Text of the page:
The Iliad of Homer
Page: 21[pg xxxv]
The speeches are to be considered as they flow from the characters; being perfect or defective as they agree or disagree with the manners, of those who utter them. As there is more variety of characters in the Iliad, so there is of speeches, than in any other poem. "Everything in it has manner" (as Aristotle expresses it), that is, everything is acted or spoken. It is hardly credible, in a work of such length, how small a number of lines are employed in narration. In Virgil the dramatic part is less in proportion to the narrative, and the speeches often consist of general reflections or thoughts, which might be equally just in any person's mouth upon the same occasion. As many of his persons have no apparent characters, so many of his speeches escape being applied and judged by the rule of propriety. We oftener think of the author himself when we read Virgil, than when we are engaged in Homer, all which are the effects of a colder invention, that interests us less in the action described. Homer makes us hearers, and Virgil leaves us readers.
If, in the next place, we take a view of the sentiments, the same presiding faculty is eminent in the sublimity and spirit of his thoughts. Longinus has given his opinion, that it was in this part Homer principally excelled. What were alone sufficient to prove the grandeur and excellence of his sentiments in general, is, that they have so remarkable a parity with those of the Scripture. Duport, in his Gnomologia Homerica, has collected innumerable instances of this sort. And it is with justice an excellent modern writer allows, that if Virgil has not so many thoughts that are low and vulgar, he has not so many that are sublime and noble; and that the Roman author seldom rises into very astonishing sentiments where he is not fired by the Iliad.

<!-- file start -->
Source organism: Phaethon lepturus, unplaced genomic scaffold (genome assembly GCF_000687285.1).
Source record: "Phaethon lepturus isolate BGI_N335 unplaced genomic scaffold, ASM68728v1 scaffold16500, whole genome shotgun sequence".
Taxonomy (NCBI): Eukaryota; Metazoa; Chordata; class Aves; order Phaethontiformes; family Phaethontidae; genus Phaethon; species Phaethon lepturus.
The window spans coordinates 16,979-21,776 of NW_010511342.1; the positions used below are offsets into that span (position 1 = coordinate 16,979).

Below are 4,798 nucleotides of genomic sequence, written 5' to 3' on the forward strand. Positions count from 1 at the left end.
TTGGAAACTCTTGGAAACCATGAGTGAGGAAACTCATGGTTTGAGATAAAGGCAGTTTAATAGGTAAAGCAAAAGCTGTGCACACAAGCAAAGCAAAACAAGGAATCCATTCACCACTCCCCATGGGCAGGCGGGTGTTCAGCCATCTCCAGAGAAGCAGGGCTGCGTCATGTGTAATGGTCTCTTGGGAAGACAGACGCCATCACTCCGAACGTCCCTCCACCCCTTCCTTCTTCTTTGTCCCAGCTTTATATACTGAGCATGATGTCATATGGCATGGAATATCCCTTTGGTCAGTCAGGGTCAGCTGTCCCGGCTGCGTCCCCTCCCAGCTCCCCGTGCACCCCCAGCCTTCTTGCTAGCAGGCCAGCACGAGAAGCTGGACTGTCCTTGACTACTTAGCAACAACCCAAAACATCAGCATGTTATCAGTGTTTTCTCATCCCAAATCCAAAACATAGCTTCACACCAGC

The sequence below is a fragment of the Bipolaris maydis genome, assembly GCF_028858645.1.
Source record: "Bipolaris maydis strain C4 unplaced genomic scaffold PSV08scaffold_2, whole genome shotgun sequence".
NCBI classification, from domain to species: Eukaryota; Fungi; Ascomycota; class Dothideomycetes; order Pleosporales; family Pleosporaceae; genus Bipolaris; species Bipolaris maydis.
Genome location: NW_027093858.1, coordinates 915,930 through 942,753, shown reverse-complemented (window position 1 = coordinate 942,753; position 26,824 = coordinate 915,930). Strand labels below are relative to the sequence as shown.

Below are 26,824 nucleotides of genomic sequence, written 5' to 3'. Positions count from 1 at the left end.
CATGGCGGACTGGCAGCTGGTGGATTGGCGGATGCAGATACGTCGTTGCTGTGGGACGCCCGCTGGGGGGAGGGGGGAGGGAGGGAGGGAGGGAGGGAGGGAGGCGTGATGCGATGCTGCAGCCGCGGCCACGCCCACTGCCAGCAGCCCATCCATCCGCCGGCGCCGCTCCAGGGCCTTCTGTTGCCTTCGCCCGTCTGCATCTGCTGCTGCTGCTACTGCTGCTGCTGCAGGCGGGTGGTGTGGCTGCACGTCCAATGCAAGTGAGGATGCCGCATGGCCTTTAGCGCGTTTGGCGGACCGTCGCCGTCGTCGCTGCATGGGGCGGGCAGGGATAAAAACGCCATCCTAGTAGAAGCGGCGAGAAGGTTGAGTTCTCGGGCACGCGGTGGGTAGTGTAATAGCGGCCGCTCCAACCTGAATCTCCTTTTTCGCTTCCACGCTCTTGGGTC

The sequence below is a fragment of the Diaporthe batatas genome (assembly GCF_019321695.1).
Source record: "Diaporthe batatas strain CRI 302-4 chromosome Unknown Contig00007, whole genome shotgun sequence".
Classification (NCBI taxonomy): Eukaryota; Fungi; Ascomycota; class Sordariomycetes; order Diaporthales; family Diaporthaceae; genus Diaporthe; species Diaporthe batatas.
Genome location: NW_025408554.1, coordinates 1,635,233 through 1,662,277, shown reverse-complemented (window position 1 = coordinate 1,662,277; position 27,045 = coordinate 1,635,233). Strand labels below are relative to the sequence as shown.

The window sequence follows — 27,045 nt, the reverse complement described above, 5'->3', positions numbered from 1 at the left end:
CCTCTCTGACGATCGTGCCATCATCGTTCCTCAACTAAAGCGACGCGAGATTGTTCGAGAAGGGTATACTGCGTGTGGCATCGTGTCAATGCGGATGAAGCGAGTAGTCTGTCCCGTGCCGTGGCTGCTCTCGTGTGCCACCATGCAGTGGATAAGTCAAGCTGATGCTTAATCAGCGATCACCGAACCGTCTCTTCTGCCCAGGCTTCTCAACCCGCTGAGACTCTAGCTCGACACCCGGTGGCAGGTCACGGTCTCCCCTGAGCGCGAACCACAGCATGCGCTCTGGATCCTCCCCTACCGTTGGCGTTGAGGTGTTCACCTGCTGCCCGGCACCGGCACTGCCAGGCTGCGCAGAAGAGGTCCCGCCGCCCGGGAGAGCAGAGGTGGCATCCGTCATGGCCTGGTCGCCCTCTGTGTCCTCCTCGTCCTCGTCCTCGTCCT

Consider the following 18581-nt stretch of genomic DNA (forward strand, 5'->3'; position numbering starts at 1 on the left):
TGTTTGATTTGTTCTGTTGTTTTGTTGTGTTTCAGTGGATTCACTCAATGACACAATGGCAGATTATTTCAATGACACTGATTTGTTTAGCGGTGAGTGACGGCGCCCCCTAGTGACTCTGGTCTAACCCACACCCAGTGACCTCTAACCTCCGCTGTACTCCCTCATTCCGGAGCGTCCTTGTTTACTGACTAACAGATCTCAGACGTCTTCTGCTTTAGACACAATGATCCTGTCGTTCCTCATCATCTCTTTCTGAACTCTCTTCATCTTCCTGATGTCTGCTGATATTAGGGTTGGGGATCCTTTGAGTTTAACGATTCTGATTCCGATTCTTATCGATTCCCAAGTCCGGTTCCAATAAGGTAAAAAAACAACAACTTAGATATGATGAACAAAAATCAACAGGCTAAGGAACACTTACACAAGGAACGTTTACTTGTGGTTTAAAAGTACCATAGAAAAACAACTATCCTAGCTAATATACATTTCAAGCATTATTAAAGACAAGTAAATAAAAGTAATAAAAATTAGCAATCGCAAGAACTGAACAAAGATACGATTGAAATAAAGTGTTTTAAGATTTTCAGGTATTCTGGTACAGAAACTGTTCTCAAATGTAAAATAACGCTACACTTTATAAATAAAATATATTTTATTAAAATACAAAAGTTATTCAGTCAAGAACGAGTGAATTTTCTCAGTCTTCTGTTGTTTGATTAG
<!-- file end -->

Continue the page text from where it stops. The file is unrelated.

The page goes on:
If we observe his descriptions, images, and similes, we shall find the invention still predominant. To what else can we ascribe that vast comprehension of images of every sort, where we see each circumstance of art, and individual of nature, summoned together by the extent and fecundity of his imagination to which all things, in their various views presented themselves in an instant, and had their impressions taken off to perfection at a heat? Nay, he not only gives us the full prospects of things, but several unexpected peculiarities and side views, unobserved by any painter but Homer. Nothing is so surprising as the descriptions of his battles, which take up no less than half the Iliad, and are supplied with so vast a variety of incidents, that no one bears a likeness to another; such different kinds of deaths, that no two heroes are wounded in the same manner, and such a profusion of noble ideas, that every battle rises above the last in greatness, horror, and confusion. It is certain there is not near that number of images and descriptions in any epic poet, though every one has assisted himself with a great quantity out of him; and it is evident of Virgil especially, that he has scarce any comparisons which are not drawn from his master.